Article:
Mini Italian Lesson #3 (Recipe: Pumpkin Pie Snickerdoodle Bars)

I haven’t done a mini Italian lesson in awhile.  Class is going well! However, I am a bad student and haven’t been studying as much as I should be.  Things always seem to get pushed ahead of studying.  Like the dogs and socializing and blogging and working out.  Basically, I need to set aside a couple nights a week to just do it.

But in our third class we learned our second irregular verb:  essere which means “to be”.

Io sono Kristen.  = I am Kristen.

“Sono” is the first person singular form of essere.  It looks nothing like the infinitive form because it is an irregular verb.

We learned that in order to create a negative form of the word, you put the word “non” before the verb.

Io non sono Kathryn. = I am not Kathryn.

Easy right?

Come ti chiami?  = What is your name?

We also learned about indefinite articles.  Italians have a lot more articles than the English language does.  Phew!  I think I’ll pick them up easy enough once I start studying!

Un is masculine singular and is used with words starting with regular consonants or words starting with vowels. Example: un libro = a book.

Uno is masculine singular and is used with words starting with special consonants. Example: uno studente = a student.

Un’  is feminine singular and is used if the word begins with a vowel. Example: un’ amica = a friend.

Una is also feminine singular and is used if the word begins with a consonant. Example: una matita = a pencil.

We also learned singular and plural forms of the definite articles, but I won’t continue to bore you with those.

Then at the end of class we had fun with some phrases we wanted to learn:

– Del vino, perfavore? = More wine, please.

– Vorrei un gelato. = I would like an ice-cream.

– Al pistacchio grande in coppetta. = A large pistachio in a cup.

– Cosa consiglia? = What do you recommend?

It’s been a very fun class so far!  There is only one girl in the class who is kind of a KIA (know-it-all).  Other than that, everyone is fun!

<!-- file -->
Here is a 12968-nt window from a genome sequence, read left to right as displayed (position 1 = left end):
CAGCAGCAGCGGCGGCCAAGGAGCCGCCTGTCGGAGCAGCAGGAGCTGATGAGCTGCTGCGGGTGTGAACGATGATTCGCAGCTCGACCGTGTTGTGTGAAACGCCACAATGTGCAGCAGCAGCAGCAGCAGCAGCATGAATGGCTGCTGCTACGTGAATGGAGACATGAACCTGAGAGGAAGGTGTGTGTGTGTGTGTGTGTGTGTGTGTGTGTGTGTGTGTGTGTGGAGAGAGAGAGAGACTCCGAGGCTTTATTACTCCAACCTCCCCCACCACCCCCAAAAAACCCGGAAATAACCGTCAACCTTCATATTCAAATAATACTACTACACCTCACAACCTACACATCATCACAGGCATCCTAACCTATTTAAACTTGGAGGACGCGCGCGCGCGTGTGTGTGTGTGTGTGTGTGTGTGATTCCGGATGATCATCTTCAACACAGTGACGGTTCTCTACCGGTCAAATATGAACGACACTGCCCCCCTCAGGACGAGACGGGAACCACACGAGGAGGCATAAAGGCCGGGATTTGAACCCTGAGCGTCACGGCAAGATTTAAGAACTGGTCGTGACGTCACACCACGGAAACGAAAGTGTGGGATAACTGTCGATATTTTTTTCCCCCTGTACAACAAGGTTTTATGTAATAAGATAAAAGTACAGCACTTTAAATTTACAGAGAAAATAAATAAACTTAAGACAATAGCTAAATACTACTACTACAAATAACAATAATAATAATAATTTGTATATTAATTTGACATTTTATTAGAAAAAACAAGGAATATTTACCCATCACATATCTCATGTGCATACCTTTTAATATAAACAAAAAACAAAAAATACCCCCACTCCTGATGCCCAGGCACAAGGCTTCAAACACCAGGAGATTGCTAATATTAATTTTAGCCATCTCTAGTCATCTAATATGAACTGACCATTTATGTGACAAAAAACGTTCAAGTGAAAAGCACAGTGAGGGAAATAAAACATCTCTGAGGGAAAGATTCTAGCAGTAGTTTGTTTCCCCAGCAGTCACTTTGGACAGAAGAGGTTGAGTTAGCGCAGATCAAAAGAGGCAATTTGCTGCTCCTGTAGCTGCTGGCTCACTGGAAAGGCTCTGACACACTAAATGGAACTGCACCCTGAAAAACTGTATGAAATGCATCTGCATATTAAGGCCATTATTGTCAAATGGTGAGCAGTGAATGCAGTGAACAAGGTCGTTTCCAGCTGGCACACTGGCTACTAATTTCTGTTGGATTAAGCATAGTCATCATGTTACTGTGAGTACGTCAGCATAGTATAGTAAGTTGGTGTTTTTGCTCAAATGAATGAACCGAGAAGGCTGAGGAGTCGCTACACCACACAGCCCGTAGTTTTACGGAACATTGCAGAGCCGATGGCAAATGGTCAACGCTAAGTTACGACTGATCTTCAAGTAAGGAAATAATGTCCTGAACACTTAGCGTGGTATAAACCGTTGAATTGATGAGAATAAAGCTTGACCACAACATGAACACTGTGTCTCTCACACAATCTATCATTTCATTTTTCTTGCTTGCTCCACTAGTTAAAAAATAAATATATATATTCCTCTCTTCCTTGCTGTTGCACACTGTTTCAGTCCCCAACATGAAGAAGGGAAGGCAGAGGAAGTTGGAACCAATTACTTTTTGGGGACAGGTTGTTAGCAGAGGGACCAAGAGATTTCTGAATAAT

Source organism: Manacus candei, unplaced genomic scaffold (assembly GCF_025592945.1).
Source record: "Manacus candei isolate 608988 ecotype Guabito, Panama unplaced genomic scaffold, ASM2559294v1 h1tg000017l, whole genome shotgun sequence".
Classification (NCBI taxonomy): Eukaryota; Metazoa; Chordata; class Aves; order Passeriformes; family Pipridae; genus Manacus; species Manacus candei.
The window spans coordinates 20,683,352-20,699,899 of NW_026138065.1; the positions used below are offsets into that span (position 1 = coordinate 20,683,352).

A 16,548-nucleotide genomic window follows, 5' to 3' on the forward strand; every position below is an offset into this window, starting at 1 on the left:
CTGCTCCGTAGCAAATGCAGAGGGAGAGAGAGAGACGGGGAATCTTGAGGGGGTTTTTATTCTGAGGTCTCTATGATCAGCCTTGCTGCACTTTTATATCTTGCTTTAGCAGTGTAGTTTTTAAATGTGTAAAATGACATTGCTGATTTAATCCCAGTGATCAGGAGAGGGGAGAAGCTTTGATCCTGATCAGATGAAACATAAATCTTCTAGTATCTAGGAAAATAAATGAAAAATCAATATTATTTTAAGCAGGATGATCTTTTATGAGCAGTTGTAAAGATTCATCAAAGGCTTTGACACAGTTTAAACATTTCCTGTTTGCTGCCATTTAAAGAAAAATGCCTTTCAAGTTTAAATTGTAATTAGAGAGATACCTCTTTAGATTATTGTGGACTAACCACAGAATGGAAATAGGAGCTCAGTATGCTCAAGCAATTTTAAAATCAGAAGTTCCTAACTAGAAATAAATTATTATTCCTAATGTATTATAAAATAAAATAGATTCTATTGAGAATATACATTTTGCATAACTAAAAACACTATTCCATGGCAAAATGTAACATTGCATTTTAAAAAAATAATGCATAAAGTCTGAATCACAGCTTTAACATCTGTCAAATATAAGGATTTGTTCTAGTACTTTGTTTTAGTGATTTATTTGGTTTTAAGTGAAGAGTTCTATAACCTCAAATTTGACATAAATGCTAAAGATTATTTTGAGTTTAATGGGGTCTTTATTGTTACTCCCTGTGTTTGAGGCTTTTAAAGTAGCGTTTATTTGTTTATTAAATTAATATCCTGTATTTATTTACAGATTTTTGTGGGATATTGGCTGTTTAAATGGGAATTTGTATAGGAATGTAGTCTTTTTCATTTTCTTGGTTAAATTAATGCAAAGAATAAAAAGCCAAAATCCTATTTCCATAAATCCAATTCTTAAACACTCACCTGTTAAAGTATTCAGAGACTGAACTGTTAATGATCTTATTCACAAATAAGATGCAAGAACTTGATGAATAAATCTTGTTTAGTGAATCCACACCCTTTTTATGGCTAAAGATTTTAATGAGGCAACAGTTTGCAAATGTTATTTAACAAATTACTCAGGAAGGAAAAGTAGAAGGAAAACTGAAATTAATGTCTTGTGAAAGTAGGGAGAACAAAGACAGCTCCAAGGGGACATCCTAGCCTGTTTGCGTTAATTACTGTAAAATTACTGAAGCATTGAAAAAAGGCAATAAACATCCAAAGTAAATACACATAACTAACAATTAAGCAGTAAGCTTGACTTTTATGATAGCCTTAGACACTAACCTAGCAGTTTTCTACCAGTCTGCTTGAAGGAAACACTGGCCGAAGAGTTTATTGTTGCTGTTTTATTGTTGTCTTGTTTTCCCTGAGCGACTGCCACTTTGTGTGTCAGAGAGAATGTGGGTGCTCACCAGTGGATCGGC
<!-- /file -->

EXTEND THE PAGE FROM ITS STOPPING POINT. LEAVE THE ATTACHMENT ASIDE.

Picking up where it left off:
Running Tip: Runners who exceed government recommendations for aerobic exercise (75 minutes of vigorous exercise per week, equivalent to running about 4.5 to 7.5 miles per week) have a 40% lower risk of heart disease and a 40% reduced risk of developing high blood pressure.

Food for Thought: A recent study found that eating reheated pasta leads to a much lower spike in blood sugar than eating just-cooked noodles. After reheating, the pasta becomes a resistant starch, meaning it releases less sugar and keeps you full longer.

Quote of the Day:

“The older I get, the less I care about what people think of me. Therefore the older I get, the more I enjoy life.” -Anonymous

So I have absolutely no idea when I made these bars.  I think it was before Christmas at some point.  But Shawn told me that this was by far the best dessert I had made that she had tried.  These bars are pretty much amazing. And even though spring is just around the corner, you need to make them.  This weekend.

Pumpkin Pie Snickerdoodle Bars

Pumpkin Pie Snickerdoodle Bars


3 cups all-purpose flour
2 teaspoons baking powder
1 teaspoon salt
2 cups packed brown sugar
1 cup butter, at room temperature
2 eggs, at room temperature
1 tablespoon vanilla
1 cup all-purpose flour
1 cup white sugar
1 stick butter, at room temperature
1 teaspoon baking powder
1 teaspoon salt
1 teaspoon pumpkin pie spice
2 eggs, at room temperature
1 1/2 cup canned pumpkin
2 tablespoons white sugar
2 teaspoons cinnamon
cream cheese icing


– Preheat oven to 350F. Lightly grease a 9×13 inch pan and lay a piece of parchment paper across the pan, so that it extends the pan slightly. The parchment paper is an optional step, but it will make it easier to get the bars out later

To make snickerdoodle layer:

– Sift together flour, baking powder and salt and set aside. In large bowl, beat together butter, sugar, egg and vanilla until smooth.

– Stir in the flour mixture until well blended. Spread evenly in prepared pan (mixture will be thick and cookiebatter-ish.)

To make pumpkin pie filling:

– In a mixer bowl (you can use the same one you used to make the snickerdoodle batter) with a paddle attachment, mix together butter and sugar. A dd the rest of the ingredients and mix until well combined. This layer will be less thick and more pourable. Pour over the snickerdoodle layer, smoothing out the top.

– Combine white sugar and cinnamon in a little bowl. Evenly sprinkle cinnamon sugar mixture over the top of the batter.

– Bake for 33-40 minutes (maybe more depending on your oven) or until a toothpick inserted into the center of the pan comes out clean. Let the bars cool completely (about an hour). They will deflate a bit and remain a bit pie-like on the top layer. The bars that are closer to the edges of the pan will be more firm.

– After the bars are completely cool, place the chopped white chocolate into a bowl or zip-lock bag and melt on low power. When it’s completely melted, add the pumpkin pie spice and mix (or knead if using a zip lock bag). Use a spoon or cut a small corner off the bag and drizzle the melted chocolate over the top of the bars and let it cool and harden.

– Use the parchment paper to lift the bars out of the pan. Place on a cutting board and cut into bars. Store in a covered container.

This entry was posted in Italian, Nutrition, Overall Health and News, Recipes. Bookmark the permalink.

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